TAMPA — He's had the same dream lately. Brian Moorhead is waiting for a bus carrying fellow musicians of the Florida Orchestra.
He's a meticulous guy. He likes things written out, nailed down. The orchestra's principal clarinetist has enjoyed jazz on occasion, but only what's on the score, no improvisation. He tells his students success is a point on a graph where preparation and opportunity intersect. If either fails, so does the mission.
Now he has arrived at the bus stop but there's no one there. He wakes up and tells his wife, "I missed the bus." The orchestra has left without him.
In fact, it's the other way around. Moorhead, 64, is leaving the orchestra, where he has served as principal clarinetist for 41 years. Anyone who has been to the orchestra in the past four decades has likely heard him play. This weekend's round of concerts will be his last.
He leans forward on a bench in the David A. Straz Jr. Center for the Performing Arts, occasionally rocking on his elbows and then looking away. In the rehearsal session that just ended, he learned that music director Michael Francis will honor him at the season finale, Beethoven's "Emperor'' Piano Concerto No. 5. He hopes all the attention will not distract him from playing the concerto or Tchaikovsky's Symphony No. 5, also one of the first pieces he played after joining the orchestra in 1974.
"I just want to be able to do my job," he says.
On Monday, Moorhead distributed a packet of goodbye materials to the other musicians and staff, many of those friendships going back decades. It includes the email he sent them in September announcing his decision to retire at season's end, one reached over a "most restful and reflective" summer with his family, and a few of his favorite sayings in calligraphy.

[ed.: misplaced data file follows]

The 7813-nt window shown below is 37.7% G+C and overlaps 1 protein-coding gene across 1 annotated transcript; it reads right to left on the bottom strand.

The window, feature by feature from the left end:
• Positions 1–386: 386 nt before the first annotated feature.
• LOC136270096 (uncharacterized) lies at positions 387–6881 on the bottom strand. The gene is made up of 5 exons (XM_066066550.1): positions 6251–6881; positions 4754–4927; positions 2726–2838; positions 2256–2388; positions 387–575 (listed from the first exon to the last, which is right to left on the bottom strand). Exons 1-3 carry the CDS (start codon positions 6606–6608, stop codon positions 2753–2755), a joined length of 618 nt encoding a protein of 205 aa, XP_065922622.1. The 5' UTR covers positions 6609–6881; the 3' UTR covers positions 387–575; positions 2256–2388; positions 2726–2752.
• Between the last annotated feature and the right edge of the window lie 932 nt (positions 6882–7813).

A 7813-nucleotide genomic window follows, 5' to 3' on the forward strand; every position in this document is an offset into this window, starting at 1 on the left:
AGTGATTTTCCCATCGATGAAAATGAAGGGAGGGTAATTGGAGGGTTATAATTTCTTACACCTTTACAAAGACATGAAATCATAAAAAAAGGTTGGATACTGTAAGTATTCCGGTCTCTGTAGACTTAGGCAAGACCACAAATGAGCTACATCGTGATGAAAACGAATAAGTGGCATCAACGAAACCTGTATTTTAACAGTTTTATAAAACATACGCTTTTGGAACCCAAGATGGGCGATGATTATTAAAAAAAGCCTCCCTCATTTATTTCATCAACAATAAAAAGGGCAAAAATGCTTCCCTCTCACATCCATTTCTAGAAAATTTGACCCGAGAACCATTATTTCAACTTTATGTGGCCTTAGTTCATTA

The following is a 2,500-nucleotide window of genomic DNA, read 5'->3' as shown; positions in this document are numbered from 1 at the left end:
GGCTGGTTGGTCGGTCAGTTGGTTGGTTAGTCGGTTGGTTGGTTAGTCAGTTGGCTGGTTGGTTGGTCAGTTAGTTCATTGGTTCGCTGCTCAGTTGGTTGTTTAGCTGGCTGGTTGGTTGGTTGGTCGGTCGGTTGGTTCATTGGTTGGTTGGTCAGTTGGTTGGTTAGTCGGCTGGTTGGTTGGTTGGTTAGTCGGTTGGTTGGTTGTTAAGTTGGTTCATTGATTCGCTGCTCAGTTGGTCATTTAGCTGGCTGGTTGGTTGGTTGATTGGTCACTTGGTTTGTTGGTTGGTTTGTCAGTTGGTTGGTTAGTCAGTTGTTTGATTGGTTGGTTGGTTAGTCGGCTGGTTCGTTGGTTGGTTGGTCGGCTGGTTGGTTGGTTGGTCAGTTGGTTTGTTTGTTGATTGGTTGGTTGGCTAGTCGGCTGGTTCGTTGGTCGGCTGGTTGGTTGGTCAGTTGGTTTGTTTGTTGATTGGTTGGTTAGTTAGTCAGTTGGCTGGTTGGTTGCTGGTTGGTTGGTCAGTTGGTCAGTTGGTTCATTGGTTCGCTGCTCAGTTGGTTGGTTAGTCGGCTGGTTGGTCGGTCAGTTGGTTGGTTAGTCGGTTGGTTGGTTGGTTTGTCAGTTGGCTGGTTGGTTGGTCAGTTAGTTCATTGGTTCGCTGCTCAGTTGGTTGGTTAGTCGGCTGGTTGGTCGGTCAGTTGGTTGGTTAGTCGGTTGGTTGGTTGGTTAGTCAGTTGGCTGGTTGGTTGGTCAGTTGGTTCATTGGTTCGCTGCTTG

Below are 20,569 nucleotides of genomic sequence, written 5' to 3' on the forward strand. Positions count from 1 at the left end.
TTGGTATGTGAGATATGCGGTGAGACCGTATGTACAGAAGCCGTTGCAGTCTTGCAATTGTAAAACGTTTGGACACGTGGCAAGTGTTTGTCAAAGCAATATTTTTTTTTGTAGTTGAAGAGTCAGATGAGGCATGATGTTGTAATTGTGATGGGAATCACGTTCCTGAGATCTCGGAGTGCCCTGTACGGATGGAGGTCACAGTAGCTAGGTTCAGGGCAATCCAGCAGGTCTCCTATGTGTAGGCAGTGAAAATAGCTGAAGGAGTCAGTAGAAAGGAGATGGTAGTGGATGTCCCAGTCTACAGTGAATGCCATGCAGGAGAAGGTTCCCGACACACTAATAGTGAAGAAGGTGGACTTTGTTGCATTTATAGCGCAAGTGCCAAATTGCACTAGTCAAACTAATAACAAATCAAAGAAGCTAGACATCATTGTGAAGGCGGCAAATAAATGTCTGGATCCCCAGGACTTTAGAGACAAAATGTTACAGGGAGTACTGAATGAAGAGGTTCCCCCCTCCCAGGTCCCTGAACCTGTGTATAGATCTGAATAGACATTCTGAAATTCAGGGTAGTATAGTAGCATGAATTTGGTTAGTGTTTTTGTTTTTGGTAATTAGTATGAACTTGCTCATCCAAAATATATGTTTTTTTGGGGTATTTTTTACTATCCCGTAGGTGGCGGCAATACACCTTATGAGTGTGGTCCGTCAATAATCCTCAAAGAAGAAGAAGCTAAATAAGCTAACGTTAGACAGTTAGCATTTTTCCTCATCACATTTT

Included is My Symphony, by 19th century poet William Henry Channing, a list of beatitudes including the desire "To be worthy, not respectable/and wealthy, not rich."
Moorhead was born in Detroit. His mother taught piano, his father built Chevrolets for General Motors. They ferried him to youth hockey and basketball. When he got interested in clarinet at age 10, they got him lessons.
"My parents were very generous with opportunities," he says, and his voice wobbles. They were not stage parents, he explains. More like tour guides who wanted them to see and do and figure it out for themselves.
A few years later, he attended his first concert, Eugene Ormandy conducting the Philadelphia Orchestra.
"That's kind of when the orchestral bug bit."
Moorhead went on to the University of South Florida and a master's degree at Northwestern University. He won a spot with the orchestra, then called the Florida Gulf Coast Symphony, in 1973. He graduated to first clarinet in 1976.
He enjoys the instrument's ability to blend or to solo when called upon.
"The clarinet has the widest range of all the wind instruments," he says. "So therefore it can play not the highest, not the lowest, but the most number of notes in between. And that fulfills a chameleon-like role as well."